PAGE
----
This book reminded me a lot of Val McDermid's A Place of Execution, and since the beginning of the book, I've been trying to pinpoint exactly why. I think that it's because both books are so atmospheric, and also that both books take you inside the methodical work of the police. There was also one of the Charles Todd's Inspector Ian Rutledge mysteries where a small woods and the crimes, past and present, dominate the story.

Another atmospheric Irish mystery is Erin Hart's Haunted Ground--one of my favorites.

Here are the links to the awards named above, and nominees and winners for this year:
Anthony Awards
Barry Awards
Edgar Awards
Macavity Awards

Happy Reading!

Monday, October 20, 2008

Finding Time to Read, and Places to Read

Hello All!

Recently on DorothyL, there were threads on finding time to read, and where is everyone's favorite place to do their reading. As I was reading through over a month's worth of posts, I decided to write about those threads rather belatedly here.

I believe the thread regarding how people find time to read really started as how do people find time to read as much as they do. There are readers on DorothyL who seem to post a review almost every day, which amazes those who read more slowly, or have different demands on their time. I am one of those who reads about 3 books a week, less if I'm reading any nonfiction.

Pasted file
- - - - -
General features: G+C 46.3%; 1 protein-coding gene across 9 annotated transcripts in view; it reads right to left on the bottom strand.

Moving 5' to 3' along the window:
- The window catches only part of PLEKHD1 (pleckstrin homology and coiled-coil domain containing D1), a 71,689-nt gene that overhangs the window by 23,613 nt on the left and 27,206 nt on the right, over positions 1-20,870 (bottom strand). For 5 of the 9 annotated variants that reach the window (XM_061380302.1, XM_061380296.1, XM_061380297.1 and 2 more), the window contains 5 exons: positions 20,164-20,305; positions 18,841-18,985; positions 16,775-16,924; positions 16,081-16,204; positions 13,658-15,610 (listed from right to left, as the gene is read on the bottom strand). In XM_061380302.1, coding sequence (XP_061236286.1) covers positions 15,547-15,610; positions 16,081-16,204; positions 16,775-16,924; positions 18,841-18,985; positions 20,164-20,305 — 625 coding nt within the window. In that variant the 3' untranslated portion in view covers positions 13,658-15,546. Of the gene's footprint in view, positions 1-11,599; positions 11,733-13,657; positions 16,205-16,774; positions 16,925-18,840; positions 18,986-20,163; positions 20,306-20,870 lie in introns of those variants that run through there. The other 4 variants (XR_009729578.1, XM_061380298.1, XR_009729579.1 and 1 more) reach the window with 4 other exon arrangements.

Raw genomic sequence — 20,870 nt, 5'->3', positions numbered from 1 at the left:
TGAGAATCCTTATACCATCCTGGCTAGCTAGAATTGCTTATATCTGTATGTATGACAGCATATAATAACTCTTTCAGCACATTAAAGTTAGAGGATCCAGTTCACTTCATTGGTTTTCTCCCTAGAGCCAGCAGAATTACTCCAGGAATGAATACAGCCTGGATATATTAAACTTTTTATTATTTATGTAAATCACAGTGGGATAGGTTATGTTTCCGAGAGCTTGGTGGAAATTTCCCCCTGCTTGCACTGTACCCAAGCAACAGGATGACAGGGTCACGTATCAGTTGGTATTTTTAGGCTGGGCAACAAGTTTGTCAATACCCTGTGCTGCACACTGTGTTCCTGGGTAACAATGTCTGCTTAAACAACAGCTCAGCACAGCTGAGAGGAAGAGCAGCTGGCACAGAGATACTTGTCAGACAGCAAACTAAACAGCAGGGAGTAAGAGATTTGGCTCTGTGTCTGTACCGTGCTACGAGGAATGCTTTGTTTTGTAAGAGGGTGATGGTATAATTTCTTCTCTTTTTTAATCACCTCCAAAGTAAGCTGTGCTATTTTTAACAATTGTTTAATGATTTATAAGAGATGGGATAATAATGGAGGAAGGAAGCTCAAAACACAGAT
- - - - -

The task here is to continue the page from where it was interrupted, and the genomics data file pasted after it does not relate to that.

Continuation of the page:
I read constantly, when I'm not out and about, when I'm not online, when I'm not job-hunting. As I don't currently take a newspaper, I read with breakfast, lunch and dinner. I read in the evenings, and yes, I am one of those who reads while watching TV. Isn't that what the commercials are for? I once had a library patron, who works, has 5 kids and a husband, and was amazed that people even say "I don't have time to read"! I don't get that either, but different strokes. I pretty much have to read, at least a little bit, every day, or I actually get cranky. I feel like something's missing in my life if my day doesn't really permit time to read. That's when you make sure you read a little bit before you go to bed.

As far as my time goes, I am currently not working, so my lunch break can last as long as I want it to. I also have a husband who works out of town during the week, so I have my evenings to read. I don't have pets, or children, and we live in a small apartment--all of this gives me more time to read than many. I try not to read from basically 9-5, as I use that time for my job search, and to research Web and Library 2.0, as I feel that those things are my work right now.